Before his launch on 23 May 1912, Cunard announced that its new ship, RMS Aquitania, which was under construction at the time at the John Brown shipyards in Glasgow, would be longer by 1 foot (300 mm), causing dismay in Hamburg. Several weeks later, he was fitted with a figurehead, an imposing bronze eagle, increasing his length past that of Aquitania. The eagle was created by Professor Bruno Kruse of Berlin, and adorned his forepeak with a banner emblazoned with HAPAG's motto Mein Feld ist die Welt (My field is the world). The eagle's wings were torn off in an Atlantic storm during the 1914 season, after which the figurehead was removed and replaced with gold scroll-work similar to that on the stern.

During his initial sea trials, the ship ran aground on the Elbe river due to insufficient dredging and flash fire in the engine room which resulted in eight crewmen being taken to hospital. During his official trials, he suffered overheating of the turbines and some stability issues were discovered. The trials were therefore abandoned and the builders were called in to carry out emergency work. Coincidentally, 1913 was the silver jubilee year for the Kaiser, so he was going to be treated to an overnight cruise on the North Sea before the ship would make its maiden voyage. The overnight cruise was canceled; it was eventually carried out in July of that year.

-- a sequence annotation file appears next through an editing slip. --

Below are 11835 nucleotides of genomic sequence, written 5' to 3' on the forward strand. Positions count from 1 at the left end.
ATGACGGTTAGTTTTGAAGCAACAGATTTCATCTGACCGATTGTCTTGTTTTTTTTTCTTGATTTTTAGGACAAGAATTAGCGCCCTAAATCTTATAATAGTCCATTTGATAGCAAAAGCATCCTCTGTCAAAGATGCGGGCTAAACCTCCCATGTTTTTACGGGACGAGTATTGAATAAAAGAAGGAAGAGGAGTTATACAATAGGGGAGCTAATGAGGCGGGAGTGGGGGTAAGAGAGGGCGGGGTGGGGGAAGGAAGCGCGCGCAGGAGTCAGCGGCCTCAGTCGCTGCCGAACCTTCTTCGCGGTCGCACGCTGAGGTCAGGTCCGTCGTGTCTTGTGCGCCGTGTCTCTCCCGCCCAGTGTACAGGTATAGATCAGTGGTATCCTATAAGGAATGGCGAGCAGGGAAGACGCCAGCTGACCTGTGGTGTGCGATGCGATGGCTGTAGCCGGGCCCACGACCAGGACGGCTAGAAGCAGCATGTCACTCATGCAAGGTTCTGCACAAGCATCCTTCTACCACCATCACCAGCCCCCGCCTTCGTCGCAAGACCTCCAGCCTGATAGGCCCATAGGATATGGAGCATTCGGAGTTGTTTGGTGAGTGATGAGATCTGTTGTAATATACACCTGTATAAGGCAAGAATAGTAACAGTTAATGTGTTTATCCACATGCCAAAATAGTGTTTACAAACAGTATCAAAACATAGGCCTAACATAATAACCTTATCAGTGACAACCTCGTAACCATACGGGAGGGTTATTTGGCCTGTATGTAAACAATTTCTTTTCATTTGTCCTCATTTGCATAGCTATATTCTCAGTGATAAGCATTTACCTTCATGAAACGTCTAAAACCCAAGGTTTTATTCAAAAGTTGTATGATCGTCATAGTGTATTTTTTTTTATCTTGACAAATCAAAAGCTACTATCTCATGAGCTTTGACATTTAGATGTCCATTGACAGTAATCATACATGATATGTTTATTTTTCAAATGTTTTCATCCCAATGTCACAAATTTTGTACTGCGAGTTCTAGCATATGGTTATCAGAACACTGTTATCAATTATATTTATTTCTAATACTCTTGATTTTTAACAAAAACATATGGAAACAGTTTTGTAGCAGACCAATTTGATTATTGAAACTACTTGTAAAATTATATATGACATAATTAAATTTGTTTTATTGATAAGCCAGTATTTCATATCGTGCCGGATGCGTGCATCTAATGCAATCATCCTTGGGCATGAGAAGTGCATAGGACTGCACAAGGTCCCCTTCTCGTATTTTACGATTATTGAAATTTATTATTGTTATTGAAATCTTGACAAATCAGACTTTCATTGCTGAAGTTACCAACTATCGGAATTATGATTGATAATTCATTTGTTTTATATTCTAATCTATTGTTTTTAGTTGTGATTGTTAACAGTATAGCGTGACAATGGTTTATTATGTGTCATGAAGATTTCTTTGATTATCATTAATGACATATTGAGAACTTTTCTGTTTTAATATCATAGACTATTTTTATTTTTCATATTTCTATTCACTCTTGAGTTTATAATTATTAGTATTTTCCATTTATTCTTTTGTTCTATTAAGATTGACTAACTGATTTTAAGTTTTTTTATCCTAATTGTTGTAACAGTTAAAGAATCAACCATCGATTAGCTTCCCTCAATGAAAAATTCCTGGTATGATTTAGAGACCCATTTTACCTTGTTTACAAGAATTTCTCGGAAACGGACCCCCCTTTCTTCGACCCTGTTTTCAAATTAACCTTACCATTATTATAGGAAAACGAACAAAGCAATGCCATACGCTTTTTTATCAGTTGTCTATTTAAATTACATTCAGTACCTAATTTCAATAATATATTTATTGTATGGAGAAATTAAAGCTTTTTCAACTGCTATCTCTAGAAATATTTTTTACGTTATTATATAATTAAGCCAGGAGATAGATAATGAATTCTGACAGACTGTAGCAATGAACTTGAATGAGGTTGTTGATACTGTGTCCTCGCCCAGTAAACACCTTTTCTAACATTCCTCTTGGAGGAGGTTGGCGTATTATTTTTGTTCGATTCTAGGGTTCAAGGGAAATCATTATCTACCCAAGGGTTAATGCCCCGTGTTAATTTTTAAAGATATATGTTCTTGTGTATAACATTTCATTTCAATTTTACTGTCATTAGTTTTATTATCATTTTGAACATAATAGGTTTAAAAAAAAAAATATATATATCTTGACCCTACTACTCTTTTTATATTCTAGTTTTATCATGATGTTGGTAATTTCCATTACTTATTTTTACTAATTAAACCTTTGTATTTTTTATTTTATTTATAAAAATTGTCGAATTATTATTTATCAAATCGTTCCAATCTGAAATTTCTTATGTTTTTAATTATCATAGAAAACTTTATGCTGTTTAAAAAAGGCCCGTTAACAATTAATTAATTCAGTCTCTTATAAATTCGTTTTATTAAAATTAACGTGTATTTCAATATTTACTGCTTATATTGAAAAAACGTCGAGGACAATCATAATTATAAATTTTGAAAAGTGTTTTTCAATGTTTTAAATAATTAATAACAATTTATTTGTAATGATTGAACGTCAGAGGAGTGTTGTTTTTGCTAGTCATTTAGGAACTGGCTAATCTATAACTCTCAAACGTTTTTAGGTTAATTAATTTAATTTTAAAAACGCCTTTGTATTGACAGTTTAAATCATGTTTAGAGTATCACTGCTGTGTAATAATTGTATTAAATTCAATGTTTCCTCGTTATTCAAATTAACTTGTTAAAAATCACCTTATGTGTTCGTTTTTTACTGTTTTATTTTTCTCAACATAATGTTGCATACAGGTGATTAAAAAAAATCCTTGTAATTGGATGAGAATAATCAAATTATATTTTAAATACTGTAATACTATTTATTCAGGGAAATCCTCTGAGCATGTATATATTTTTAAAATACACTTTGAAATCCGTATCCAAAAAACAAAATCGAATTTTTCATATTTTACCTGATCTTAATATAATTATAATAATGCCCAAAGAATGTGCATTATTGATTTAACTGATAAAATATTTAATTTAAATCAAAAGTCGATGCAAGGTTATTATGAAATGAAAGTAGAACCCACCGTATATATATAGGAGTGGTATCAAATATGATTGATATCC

Imperator left on his maiden voyage on Wednesday, 11 June 1913, with Commodore Hans Ruser in command and Hamburg-Amerika appointing four other captains for the journey to make sure that everything went smoothly. On the way, he stopped at Southampton and Cherbourg before proceeding across the Atlantic to New York, arriving on 19 June 1913. On board were 4,986 people, consisting of 859 first-class passengers, 647 second-class passengers, 648 third-class passengers, 1,495 in steerage, and 1,332 crew.[5] The ship returned to Europe from Hoboken, New Jersey, on 25 June 1913.[6]